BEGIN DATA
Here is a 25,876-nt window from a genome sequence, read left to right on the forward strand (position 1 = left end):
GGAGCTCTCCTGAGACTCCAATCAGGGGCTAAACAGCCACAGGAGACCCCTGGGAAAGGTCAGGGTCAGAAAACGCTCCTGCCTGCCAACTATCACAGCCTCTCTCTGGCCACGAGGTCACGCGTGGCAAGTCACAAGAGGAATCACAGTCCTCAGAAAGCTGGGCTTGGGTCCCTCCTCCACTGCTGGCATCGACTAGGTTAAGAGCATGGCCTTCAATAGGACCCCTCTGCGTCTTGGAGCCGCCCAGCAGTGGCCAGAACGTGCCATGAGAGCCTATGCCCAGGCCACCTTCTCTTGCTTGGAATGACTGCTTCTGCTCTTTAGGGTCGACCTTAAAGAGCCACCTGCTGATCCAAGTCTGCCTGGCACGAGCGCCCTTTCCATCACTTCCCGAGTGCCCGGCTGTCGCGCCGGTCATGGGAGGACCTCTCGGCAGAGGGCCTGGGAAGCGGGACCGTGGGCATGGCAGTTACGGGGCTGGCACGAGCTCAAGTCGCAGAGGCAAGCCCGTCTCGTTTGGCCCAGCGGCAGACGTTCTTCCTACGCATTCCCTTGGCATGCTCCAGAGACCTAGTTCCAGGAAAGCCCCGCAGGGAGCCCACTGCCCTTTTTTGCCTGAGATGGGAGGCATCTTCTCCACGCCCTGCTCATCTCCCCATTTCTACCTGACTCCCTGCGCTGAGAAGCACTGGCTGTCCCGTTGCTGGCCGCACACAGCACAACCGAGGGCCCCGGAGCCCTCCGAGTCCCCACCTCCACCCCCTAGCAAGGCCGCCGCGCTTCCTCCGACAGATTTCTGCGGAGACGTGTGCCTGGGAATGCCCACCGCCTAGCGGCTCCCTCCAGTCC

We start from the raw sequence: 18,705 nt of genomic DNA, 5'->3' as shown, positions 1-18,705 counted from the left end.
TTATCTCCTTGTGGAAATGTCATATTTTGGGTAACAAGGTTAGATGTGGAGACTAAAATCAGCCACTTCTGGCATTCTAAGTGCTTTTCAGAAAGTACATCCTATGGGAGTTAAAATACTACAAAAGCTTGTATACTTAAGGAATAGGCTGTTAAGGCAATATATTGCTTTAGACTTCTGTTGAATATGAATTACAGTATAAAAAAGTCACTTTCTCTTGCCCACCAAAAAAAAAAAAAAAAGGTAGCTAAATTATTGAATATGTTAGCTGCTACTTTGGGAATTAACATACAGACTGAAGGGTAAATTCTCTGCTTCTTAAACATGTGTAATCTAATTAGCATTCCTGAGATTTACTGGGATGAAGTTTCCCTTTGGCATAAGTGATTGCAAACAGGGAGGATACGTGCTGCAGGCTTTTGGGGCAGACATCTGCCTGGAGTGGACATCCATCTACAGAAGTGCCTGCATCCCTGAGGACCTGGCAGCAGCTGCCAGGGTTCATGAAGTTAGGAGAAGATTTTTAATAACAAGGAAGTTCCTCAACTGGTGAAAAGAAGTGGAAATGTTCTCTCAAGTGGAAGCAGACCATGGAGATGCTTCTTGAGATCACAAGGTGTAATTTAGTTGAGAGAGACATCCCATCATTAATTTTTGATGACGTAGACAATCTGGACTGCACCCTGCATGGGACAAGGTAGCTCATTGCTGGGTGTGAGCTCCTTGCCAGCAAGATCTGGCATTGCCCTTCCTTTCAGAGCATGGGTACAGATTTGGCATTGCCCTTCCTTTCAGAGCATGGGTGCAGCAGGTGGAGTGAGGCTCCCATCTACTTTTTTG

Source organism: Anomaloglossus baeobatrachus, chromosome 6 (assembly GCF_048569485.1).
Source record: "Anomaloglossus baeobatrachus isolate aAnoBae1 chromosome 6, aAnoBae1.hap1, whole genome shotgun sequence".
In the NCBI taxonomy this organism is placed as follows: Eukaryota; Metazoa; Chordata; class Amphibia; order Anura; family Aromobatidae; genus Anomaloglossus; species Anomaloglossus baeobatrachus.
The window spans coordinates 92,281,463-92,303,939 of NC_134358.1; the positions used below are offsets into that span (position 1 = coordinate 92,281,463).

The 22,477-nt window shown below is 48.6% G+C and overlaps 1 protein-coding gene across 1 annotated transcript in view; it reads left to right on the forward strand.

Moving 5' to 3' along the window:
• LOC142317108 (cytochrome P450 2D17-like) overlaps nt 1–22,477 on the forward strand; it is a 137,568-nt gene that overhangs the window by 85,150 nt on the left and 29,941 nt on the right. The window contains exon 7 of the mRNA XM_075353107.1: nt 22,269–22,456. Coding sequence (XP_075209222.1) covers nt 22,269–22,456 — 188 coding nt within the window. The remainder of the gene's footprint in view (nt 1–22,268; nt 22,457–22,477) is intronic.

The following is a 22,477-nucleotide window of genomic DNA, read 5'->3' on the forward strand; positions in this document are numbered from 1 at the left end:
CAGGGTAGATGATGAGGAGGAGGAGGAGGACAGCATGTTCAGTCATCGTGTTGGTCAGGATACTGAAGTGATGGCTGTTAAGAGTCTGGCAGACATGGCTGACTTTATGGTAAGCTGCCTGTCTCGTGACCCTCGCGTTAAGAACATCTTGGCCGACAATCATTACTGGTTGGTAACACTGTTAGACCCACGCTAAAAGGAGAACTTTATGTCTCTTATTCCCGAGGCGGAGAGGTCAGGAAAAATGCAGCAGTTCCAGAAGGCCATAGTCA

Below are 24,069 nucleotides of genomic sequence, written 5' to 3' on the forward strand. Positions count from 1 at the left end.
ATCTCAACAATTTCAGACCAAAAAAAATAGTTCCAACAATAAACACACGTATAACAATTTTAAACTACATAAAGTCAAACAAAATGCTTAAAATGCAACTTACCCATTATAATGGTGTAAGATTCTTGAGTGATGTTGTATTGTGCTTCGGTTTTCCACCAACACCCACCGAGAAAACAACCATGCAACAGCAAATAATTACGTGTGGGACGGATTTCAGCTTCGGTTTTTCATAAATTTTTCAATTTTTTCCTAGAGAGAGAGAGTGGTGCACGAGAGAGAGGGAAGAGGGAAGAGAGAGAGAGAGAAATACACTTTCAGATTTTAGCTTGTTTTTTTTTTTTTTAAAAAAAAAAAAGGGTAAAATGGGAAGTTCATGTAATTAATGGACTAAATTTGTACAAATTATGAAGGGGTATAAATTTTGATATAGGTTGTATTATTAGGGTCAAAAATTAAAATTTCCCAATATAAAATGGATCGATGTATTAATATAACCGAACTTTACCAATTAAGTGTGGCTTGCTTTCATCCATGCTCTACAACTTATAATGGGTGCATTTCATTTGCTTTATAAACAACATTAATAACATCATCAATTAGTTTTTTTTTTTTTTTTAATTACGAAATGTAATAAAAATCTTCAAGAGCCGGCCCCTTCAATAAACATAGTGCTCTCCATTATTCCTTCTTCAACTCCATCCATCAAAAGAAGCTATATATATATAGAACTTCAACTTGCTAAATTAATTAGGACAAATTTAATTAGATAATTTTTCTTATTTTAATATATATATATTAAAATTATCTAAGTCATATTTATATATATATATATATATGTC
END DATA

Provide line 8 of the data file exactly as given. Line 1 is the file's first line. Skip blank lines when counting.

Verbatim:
The window spans coordinates 92,281,463-92,303,939 of NC_134358.1; the positions used below are offsets into that span (position 1 = coordinate 92,281,463).